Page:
Rationale: Sentinel lymph node biopsy (SLNB) is a well-established minimally invasive staging procedure that maps the spread of tumour metastases from their primary site to the regional lymphatics. Currently, the procedure requires the local peri-tumoural injection of radiolabelled and/or optical agents, and is therefore operator dependent, disruptive to surgical workflow and restricted largely to a small subset of malignancies that can be readily accessed externally for local tracer injection. The present study set out to determine whether intravenous (IV) infusion of a tumor-targeted tracer could identify sentinel and metastatic lymph nodes (LNs) in order to overcome these limitations. Methods: We examined 27 patients with oral squamous cell carcinoma (OSCC), 18 of whom were clinically node negative (cN0). Patients were infused intravenously with 50mg of Panitumumab-IRDye800CW prior to surgical resection of their primary tumour with neck dissection and/or SLNB. Lymphadenectomy specimens underwent fluorescence molecular imaging to evaluate tracer distribution to LNs. Results: A total of 960 LNs were analysed, of which 34 (3.5%) contained metastatic disease. Panitumumab-IRDye800CW preferentially localized to metastatic and sentinel LNs as evidenced by a higher fluorescent signal relative to other lymph nodes. The median MFI of metastatic LNs was significantly higher than the median MFI of benign LNs (0.06 versus 0.02, p < 0.05). Furthermore, selecting the highest five fluorescence intensity LNs from individual specimens resulted in 100% sensitivity, 85.8% specificity and 100% negative predictive value (NPV) for the detection of occult metastases and 100% accuracy for clinically staging the neck. In the cN+ cohort, assessment of the highest 5 fluorescence LNs per patient had 87.5% sensitivity, 93.2% specificity and 99.1% NPV for the detection of metastatic nodes. Conclusion: When intravenously infused, a tumour-targeted tracer localized to sentinel and metastatic lymph nodes. Further validation of an IV tumor-targeted tracer delivery approach for SLNB could dramatically change the practice of SLNB, allowing its application to other malignancies where the primary tumour is not accessible for local tracer injection.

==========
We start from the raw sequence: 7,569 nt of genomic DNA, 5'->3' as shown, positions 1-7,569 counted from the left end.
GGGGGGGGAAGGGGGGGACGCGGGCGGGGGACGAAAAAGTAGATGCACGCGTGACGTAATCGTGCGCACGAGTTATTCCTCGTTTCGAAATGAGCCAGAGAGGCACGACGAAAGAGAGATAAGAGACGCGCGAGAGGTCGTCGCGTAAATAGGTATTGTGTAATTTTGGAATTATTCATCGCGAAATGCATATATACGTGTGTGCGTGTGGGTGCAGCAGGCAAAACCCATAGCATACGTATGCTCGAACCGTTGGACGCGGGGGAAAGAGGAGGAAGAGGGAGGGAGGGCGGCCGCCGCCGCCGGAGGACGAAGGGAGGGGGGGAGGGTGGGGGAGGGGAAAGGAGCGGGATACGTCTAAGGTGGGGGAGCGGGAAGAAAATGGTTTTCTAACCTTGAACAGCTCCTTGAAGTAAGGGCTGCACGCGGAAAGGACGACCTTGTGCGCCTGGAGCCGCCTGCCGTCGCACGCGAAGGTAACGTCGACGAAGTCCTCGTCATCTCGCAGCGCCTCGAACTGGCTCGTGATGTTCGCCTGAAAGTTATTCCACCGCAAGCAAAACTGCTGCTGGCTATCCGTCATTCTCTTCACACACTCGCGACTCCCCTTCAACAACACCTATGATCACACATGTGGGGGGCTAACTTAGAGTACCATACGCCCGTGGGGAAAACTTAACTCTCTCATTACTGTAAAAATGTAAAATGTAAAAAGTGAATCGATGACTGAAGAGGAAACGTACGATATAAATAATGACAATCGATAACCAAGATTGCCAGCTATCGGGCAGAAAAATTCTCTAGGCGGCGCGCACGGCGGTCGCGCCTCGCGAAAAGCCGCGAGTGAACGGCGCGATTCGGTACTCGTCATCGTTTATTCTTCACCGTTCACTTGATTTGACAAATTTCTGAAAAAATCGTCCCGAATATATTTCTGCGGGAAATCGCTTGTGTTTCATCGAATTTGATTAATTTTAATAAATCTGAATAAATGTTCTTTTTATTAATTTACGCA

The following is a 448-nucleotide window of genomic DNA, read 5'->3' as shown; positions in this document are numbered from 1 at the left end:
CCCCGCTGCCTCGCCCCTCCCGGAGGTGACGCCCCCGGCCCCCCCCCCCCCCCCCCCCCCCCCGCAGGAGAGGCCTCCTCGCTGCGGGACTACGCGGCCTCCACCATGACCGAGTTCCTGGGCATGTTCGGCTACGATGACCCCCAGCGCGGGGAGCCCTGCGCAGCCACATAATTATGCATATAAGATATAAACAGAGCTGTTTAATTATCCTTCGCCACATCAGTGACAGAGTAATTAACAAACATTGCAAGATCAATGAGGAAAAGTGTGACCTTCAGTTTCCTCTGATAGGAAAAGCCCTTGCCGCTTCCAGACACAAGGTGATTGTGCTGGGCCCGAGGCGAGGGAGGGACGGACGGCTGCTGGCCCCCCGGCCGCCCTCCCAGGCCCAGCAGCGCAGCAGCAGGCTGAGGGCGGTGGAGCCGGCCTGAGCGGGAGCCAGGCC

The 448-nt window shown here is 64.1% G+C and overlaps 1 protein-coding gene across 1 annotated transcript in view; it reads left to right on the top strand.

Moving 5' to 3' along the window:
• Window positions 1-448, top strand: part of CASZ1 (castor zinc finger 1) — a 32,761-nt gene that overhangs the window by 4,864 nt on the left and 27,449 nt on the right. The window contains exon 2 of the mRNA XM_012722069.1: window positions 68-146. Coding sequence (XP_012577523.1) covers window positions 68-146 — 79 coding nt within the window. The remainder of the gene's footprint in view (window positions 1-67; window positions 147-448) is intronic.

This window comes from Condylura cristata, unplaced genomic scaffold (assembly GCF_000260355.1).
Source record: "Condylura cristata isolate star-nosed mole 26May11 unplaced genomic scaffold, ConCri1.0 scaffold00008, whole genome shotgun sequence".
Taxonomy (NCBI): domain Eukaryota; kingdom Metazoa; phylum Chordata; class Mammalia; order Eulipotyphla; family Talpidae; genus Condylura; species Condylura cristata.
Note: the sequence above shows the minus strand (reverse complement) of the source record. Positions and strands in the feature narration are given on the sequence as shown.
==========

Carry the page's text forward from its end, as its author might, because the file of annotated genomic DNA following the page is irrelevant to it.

View details for DOI 10.7150/thno.55389
View details for PubMedID 34158844
View details for PubMedCentralID PMC8210603